Call for radical commitment
So what’s Jesus trying to get at here? If ever Jesus deserved the label of “radical,” it’s because of this text.
Don’t you think what he’s asking for is a radical kind of commitment?
This is way more than a great commission.
You remember the Great Commission: it was the last recorded personal directive of the Savior to his disciples: “Go and make disciples of all nations, baptizing them in the name of the Father and of the Son and of the Holy Spirit.”
No, what Jesus describes in this text is more than a great commission. This is a great obsession.
I believe this is a call to be:
- obsessed with Christ
- obsessed with the church
- obsessed with the mission of the church
Let’s not water this down. Watered down wine is so tasteless!
I’m an inveterate optimist. I adore the sweet and inspiring parts of the Bible. If I’m honest with myself, I have to say I want my religion to be easy. But there seems to be no getting around the fact that being a Christian involves struggle:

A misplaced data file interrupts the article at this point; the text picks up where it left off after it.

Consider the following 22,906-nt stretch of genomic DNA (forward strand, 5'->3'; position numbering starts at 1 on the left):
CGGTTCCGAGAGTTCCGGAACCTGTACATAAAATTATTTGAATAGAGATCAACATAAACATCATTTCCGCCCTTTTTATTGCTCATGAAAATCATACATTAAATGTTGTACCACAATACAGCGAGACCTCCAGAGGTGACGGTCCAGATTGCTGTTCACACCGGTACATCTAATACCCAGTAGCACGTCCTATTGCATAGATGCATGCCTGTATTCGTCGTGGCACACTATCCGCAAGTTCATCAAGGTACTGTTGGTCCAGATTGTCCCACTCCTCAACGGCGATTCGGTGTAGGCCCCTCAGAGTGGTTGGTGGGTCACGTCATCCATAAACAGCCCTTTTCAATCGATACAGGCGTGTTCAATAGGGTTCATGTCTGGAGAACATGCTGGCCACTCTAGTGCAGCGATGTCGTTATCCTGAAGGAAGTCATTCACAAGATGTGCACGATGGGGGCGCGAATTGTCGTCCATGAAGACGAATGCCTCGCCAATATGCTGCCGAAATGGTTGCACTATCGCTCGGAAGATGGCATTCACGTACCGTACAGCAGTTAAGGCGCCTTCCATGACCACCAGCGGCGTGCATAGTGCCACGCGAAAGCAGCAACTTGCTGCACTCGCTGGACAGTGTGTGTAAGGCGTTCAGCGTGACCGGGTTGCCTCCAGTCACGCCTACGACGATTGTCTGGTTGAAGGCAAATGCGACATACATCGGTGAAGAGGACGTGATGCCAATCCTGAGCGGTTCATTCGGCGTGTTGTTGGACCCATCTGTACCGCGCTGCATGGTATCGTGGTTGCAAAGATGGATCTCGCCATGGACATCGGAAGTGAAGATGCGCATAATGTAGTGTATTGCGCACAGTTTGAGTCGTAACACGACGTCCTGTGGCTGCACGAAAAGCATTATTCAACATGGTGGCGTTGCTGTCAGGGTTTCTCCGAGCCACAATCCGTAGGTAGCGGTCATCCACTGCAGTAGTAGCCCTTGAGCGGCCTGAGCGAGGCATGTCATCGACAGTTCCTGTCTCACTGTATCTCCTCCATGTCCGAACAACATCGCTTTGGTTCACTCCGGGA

- Struggle to understand
- Struggle to believe when we have doubts
- Struggle to do what’s right
- Struggle to be persecuted in small and large ways when we declare our faith
- Struggle when those we love think we’re crazy when we take a path we believe God has directed us to
But there’s one thing we know for sure about Christ. He never leaves us alone or in despair. He wouldn’t lay such a heavy lesson on us without the means to put it into service for Him.
So what on earth is good about struggle?
When I was a child walking with my mother in a field of milkweed pods on our farm, we came across a cocoon when the Monarch butterfly was struggling to get out. Oh, how I wanted my mother to run get a little knife and slit that cocoon so the beautiful creature could escape. But what would have happened if she’d done that? The butterfly would have been weak and not lasted long. It needed the struggle of pushing out of that cocoon to make it stronger.
Friedrich Nietzsche said: “Whatever doesn’t kill me makes me stronger.”